The second was similar in that the amount of ‘pick and go’ should be limited on the 5 yard/try line again to say 3 times and if you do not score you either turn over posession or a 5 yrd scrum is called. This one is a little more questionable as I actually like to watch the tryline battle and I would assume others do, however it may force more positive action from the attacking team rather than 5mins of the big lads just picking up and going straight to ground.

    Any thoughts/views from others on this?

    1. Not mentioned above, but on listening to some pod casts this week a common theme coming up from both current and ex-players was to limit the amount of times a team can opt to kick for 5 yard touch to go for a lineout and drive when given several penalties in a row in the oppositions 22. Suggestions of 2 or 3 times and if no score then have to kick for goal. It was an interesting suggestion.

      It reduces the options the attacking team has- they can have a s many goes as they like. It’s their ball and their time.
      Your suggestion will, however, lead to more negative play as referees can only award a seven pointer if ‘in the opinion of the referee a try would have been scored, but for an act of foul play’. It’s not always that clear cut.
      If a team are winning by six with the clock in the red they would go for a deliberate penalty on the final play knowing a ref won’t call the seven-pointer unless absolutely certain. If the ref is on the ‘wrong side’ of the infringement then the ref will be at fault.
      Do you really want to end up with 11 v 15 and 100 minute matches as we had last weekend?

      1. Hmm not sure on the angle of your view here Blakey, unless I am missing something. Surely if a team was only allowed 3 goes at a lineout/drive it would create the opposite to having 11v 15 and a 100 minute game?? Example two attempts, two infringements (but not cards/PT…..third attempt attacking team opt to spin it wide off the lineout knowing this is last chance before having to kick for goal. Only caveat is if there is then another infringement as the ball is spun out, does the x 3 start over. Hmm. Anyway it was just something that some of the pros were saying, and it a bit ocntroversial so just wanted to see others views really. I very much doubt it will ever be sanctioned in my lifetime!

  4. 1. Appealing to the referee for penalties in open play. Only one person should speak to the ref, the captain, otherwise let the bloke who is paid to make the decisions make them. Also, players appealing to the ref to go to the TMO, even so far as making the arm signals themselves.

    2. When diving started creeping in *cough Stuart Hogg cough* though this seems to have largely been addressed

    3. Stuart Barnes.

  5. 4. The referee actually enforcing the “use it” call at the breakdown/back of a maul. 5 seconds isn’t it between the call and before a free kick should be awarded? (Could be wrong).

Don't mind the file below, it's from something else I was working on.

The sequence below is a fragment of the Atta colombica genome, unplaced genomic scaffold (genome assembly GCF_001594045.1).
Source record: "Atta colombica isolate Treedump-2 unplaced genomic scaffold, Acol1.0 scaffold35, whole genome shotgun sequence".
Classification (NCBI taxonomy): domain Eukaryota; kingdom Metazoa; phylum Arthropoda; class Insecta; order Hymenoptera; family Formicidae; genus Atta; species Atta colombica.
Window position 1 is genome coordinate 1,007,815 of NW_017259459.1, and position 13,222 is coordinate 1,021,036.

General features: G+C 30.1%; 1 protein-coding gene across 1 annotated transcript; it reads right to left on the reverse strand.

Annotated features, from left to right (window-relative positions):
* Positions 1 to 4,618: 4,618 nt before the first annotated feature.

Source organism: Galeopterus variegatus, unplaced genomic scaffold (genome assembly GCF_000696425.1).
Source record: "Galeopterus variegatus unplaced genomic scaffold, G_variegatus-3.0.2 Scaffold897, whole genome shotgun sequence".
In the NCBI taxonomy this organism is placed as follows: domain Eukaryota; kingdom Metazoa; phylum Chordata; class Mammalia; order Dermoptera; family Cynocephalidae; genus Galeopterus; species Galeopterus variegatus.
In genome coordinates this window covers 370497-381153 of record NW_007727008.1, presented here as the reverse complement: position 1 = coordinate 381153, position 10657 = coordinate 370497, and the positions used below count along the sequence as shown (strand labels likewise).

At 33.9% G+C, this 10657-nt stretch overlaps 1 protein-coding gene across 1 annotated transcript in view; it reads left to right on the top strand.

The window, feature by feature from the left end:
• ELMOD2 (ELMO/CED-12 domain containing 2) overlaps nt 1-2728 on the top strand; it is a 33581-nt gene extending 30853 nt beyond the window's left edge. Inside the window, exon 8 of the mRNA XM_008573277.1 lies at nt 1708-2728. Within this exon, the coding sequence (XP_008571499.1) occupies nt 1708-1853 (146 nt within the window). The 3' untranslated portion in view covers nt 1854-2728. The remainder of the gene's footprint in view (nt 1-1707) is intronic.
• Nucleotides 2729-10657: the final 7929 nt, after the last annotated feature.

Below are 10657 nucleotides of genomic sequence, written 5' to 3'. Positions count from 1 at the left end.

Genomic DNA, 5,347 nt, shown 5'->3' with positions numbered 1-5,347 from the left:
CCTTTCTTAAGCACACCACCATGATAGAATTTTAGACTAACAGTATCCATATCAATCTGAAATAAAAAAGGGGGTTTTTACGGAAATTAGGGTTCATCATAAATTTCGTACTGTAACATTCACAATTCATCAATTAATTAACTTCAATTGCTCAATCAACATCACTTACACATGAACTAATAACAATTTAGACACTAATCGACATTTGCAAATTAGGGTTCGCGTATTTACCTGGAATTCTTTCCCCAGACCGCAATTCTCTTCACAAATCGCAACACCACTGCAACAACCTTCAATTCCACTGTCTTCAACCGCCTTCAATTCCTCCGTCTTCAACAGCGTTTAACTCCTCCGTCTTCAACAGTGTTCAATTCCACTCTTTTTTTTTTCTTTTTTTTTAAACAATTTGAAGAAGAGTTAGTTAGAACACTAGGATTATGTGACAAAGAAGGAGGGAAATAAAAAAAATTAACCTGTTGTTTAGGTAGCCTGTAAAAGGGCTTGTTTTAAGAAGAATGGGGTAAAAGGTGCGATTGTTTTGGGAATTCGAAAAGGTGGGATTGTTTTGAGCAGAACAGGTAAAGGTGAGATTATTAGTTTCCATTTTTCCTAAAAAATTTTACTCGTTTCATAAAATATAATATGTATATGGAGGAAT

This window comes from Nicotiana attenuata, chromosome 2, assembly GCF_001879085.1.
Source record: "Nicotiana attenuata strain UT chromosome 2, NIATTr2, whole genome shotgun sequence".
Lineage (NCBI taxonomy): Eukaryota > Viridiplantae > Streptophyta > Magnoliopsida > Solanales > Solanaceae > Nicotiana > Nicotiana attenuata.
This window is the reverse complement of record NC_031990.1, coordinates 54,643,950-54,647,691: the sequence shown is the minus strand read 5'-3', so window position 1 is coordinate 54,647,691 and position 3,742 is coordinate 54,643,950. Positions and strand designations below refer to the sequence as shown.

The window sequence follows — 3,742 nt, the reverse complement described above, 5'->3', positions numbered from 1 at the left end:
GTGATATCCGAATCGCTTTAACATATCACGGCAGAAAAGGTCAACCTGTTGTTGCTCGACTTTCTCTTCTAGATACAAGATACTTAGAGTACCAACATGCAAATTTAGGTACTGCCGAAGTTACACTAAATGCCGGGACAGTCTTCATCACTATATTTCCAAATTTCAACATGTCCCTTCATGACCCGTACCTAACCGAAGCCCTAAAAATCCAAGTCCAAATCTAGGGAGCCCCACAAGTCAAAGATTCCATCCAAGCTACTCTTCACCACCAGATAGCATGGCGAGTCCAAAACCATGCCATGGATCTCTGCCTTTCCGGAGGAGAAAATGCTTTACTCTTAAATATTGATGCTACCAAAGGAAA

1. This drives me nuts. Once the ball is won and available, the ref should insist on it being played immediately. 5 seconds is ample and yet SH’s still faff about. Any delay should result in a scrum to the opposition. How many times do we hear a ref shout “use it” and the SH completely ignores him? High time the game was speeded up and the team in possession made to play the ball far quicker.

  6. RE: Hail Mary’s and Exeter’s game plan
    “only kicking one penalty in their most recent four Premiership games”
    Would that be the 4 games where they have a 50% records having lost 2 games by 3 points or less.
    Maybe this tactic has been figured out and is now being turned against them

    1. Leon – it would indeed. Very interesting point that, thanks for pointing it out! (I probably should have noted it…)

  7. some good examples of things teams are doing which are frustrating but my main bug bears relate to the officiating and the consistent lack of consistency

    1. Lowering the tackle height to prevent serious injuries isn’t working if anything it has made the situation worse and the interpretation isn’t being consistently applied
    2. So often we see the book being thrown at one player one week with lengthy bans only to see the same of worse from another player go unsanctioned the next week
    3. Citation commissions vary significantly between leagues and competitions with some leagues hardly ever dishing out bans and others getting over zealous
    4. Backchat needs to be punished. Start with moving the Pen forwards 10 metres and for repeat offenders send them to the bin. This is handled far better in Amateur game than by professional refs.
    5. WR regularly hanging the referees out to dry when they make mistakes. Referee’s have a difficult job to do, made much worse by the constantly change interpretations and priorities. Following such an incident we see a flip flop style overreaction from refs the next week to prevent getting the same treatment.

    1. Perfect timing
      English rugby have just published the findings of a study

      “2017-18 is the first season that the incidence of all injuries was greater for the tackler than the ball carrier.”
      “Concussion accounted for 18% of all injuries to the ball carrier and 37% of all injuries to the tackler”

      Proposed Solution
      “Law application: Collaborate with World Rugby to ensure that law application on the height of the tackle is consistent and understood by all stakeholders… we believe that the threshold for receiving a card for a high-tackle is currently too high”

  8. There will be a way of stopping a try/penalty try being scored. Two attempts, on third either a deliberate penalty (sanction penalty try and yellow card) or forcing an attacking team to take a kick- reducing an option for them and the offending team potentially wins through cynical (but not obvious) foul play.

    As a lower level referee, trust me it would happen as I don’t have access to a TMO and twenty different angles of play

  9. How do you police these issues though? Regrds Hail Mary, it’s surely in the coaching. The, presumably, fly 1/2, ought to kick wing wide only if there’s an obvious overlap or a definite likelihood, IHO, that his team mate will win the ball in the air. It’s a cop out, or lack of belief in the back line, to automatically kick pass in the oppo 22. IOW, aerial R1! The premature celebration thing? Well, it’s an attempt to influence, another type of cheating. Again how to police, stop it? Worse things occur IMO, like refusing to immediately turn over possession following a pen, scrum etc, or kicking it away.
    Some view this as ‘gamesmanship’. Fooey! In respect of feeble touch finders, well how can the length of a Kick be dictated? Agree that a kicker generally ought to go for the max, but again, a mindset, or coaching, thing. Lack of self belief. Fear based, or fake rugby?